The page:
tissue is replaced by connective tissue, macrophages, and capillaries.
The follicle collapses, and the follicular basement membrane becomes wavy
and thickens into a mass of hyaline (i.e., refractile) material called
the glassy membrane. Locate the glassy membrane, a wavy, refractile,
pink-staining line, usually U-shaped or circular. This and its associated
cells are terminal remnants of atretic follicles. The process of atresia
can take several months.
C. Corpus Luteum
A mature follicle extends throughout the thickness of the cortex, pushes into
the medulla and forms a bulge on the surface of the ovary. At ovulation the
follicle ruptures and extrudes its oocyte surrounded by its zona pellucida and
corona radiata cells. Bleeding into the antrum occurs and the follicle shrinks
and collapses, throwing the theca and granulosa layers into folds. This structure,
called the corpus hemorrhagicum, increases in size and the cells undergo mitosis
and morphological changes (luteinization). It is then called a corpus luteum
of ovulation (menstruation or spurium). If fertilization occurs, there is
further enlargement to form a corpus luteum of pregnancy (graviditatis
The corpus luteum of slide #80 is a body about one inch
in diameter with an angular cavity. With the reverse ocular or naked eye,
examine its shape and size. With 10x, note that the granulosa
lutein cells derived from the follicular (granulosa) cells are the
predominant and largest cell type.
The theca lutein cells, derived from the theca interna, are
smaller, fewer in number, and are located peripheral to the granulosa
lutein cells. Groups of these cells may be seen where there are connective
tissue infoldings. They appear as groups of crowded rounded nuclei with
empty looking cytoplasm (best seen on #80 odd). Under higher
magnification, compare the granulosa lutein cells with the theca lutein
cells. Note the abundance of capillaries among both cell types. At the
end of menstruation, the corpus luteum involutes, its cells degenerate,
yellowish lipochrome pigment is seen, and the area is invaded by fibroblasts
and macrophages. Over the succeeding months, these cells become pyknotic,
and the area is eventually changed into a pale scarred mass called the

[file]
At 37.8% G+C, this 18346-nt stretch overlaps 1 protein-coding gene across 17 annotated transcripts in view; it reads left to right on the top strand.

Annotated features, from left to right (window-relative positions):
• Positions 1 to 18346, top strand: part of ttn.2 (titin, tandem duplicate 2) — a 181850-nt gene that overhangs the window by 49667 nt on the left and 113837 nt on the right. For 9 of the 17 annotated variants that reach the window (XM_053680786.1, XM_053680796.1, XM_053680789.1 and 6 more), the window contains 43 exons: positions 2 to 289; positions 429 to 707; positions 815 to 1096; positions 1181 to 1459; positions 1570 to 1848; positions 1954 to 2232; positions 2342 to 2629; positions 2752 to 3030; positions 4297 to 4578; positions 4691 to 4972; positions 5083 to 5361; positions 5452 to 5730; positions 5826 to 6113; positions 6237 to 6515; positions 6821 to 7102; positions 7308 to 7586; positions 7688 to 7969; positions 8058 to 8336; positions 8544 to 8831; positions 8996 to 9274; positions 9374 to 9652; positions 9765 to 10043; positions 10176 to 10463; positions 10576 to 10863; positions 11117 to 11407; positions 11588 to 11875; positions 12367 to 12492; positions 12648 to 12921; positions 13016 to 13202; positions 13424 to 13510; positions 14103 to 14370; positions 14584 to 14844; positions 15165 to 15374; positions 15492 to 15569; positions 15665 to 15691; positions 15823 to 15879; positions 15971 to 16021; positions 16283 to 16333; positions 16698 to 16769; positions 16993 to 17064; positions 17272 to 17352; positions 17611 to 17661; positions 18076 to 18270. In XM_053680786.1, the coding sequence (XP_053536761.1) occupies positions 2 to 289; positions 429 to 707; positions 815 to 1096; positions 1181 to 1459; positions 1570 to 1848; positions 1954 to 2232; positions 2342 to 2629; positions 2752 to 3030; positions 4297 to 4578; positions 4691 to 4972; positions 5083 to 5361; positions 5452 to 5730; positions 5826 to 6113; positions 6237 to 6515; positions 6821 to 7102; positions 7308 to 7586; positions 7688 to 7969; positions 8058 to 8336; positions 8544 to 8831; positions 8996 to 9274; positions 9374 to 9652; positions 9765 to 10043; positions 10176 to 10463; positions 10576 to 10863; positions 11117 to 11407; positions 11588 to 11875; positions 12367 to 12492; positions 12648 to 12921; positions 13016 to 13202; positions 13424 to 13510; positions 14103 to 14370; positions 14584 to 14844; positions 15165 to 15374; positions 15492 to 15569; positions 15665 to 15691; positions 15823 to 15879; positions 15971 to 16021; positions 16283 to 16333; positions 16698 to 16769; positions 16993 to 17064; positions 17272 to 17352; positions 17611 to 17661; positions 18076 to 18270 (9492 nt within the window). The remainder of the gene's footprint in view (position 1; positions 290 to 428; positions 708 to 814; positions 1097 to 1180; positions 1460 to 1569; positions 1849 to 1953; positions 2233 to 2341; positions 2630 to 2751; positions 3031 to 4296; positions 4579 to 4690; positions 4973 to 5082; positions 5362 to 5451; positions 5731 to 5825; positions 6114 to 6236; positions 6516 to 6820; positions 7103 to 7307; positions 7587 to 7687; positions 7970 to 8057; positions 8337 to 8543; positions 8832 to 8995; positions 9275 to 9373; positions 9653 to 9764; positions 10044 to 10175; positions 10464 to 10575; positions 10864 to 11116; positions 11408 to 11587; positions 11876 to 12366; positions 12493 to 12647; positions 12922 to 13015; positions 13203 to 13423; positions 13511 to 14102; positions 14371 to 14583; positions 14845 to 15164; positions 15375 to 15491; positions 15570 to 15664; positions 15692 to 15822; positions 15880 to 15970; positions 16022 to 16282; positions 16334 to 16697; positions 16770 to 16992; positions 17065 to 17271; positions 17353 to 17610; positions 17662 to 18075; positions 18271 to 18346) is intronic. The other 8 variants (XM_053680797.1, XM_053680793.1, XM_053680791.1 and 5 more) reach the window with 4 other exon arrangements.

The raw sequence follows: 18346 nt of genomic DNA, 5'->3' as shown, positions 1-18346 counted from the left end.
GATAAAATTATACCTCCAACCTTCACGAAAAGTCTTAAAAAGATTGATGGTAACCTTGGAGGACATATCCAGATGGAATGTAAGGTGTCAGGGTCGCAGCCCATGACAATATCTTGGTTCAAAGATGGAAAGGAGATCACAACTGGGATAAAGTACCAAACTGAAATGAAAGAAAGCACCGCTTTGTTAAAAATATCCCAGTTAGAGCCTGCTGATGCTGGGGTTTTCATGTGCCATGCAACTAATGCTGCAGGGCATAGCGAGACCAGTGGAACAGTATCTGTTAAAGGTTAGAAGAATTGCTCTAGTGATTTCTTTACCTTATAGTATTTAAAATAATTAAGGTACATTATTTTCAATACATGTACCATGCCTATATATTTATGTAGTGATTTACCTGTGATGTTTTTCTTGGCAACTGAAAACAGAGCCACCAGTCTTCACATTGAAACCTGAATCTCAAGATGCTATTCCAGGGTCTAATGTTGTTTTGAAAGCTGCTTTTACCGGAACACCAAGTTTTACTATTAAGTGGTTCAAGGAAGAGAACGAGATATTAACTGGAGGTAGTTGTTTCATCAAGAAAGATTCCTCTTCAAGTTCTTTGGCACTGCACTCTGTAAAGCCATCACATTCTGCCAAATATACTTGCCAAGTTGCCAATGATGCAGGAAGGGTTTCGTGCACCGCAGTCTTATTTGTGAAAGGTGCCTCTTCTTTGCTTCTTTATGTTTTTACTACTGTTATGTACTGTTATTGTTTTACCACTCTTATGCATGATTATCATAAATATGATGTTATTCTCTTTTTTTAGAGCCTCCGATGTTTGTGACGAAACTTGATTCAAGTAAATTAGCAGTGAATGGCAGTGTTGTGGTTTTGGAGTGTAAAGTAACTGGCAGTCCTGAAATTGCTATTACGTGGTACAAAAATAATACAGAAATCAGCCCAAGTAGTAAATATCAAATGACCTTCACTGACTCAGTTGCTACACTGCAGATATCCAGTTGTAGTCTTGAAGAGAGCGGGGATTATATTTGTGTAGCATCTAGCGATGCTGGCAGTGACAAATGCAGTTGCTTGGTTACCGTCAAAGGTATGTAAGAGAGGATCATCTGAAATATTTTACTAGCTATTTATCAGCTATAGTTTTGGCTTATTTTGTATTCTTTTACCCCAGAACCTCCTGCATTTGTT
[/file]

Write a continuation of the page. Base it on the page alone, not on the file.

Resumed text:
corpus albicans (white body). This sinks deeper into the ovary
over months or years. On slide #81, examine a large, fairly recent
corpus albicans still reflecting the shape of the corpus luteum. On slide
#79 odd (ovary), a small, shrunken, more fibrous, and hence, older
corpus albicans may be found.
Oviduct (Fallopian or Uterine Tube)
The oviducts are paired tubes extending from the ovary to the uterus. They
are enclosed within a fold of peritoneum. The oviduct consists of (a)
an enlarged funnel-shaped region called the infundibulum, (b)
a tubular portion called the ampulla, (c) a constricted portion
called the isthmus, and (d) the intramural region which
passes through the uterine wall. The oviduct undergoes gradual morphological
changes from the infundibulum to the intramural portion. This includes a decrease
in the size of the lumen a decrease in branched folds and a thickening
of the muscle coats. The epithelium consists of ciliated columnar cells
and non-ciliated secretory (peg) cells. The ciliated cells are most abundant
at the infundibulum, and their relative number decreases gradually towards the
uterus. The height of the epithelium varies during the menstrual cycle, being
greatest during the proliferative phase.
Just prior to the extrusion of the oocyte from the ovary, it completes the
first meiotic division and arrests at metaphase of the second meiotic division
with the haploid number of chromosomes. It is now called a secondary oocyte
and enters the oviduct. Fertilization usually occurs at the junction of the
ampulla and isthmus.
A. Infundibulum and Ampulla
Slide #83 (even and odd) both contain sections of infundibulum
and ampulla. It can be difficult to tell where the infundibulum ends and
the ampulla begins. Slide #83 odd is a longitudinal section through
the infundibulum and ampulla. Since the tube is twisted, portions of the
tube may be in oblique or cross-section. With the reverse ocular or scanning
lens, locate the infundibulum with its fimbria at the extreme
end of the tissue. At the opposite end is the ampulla. Notice the
gradual decrease in size of both the lumen and the mucosal folds and the
gradual increase in the thickness of muscle coat. Examine the epithelium
and notice the patches of ciliated cells.
On slide #83 (even) find the large, funnel-shaped infundibulum. The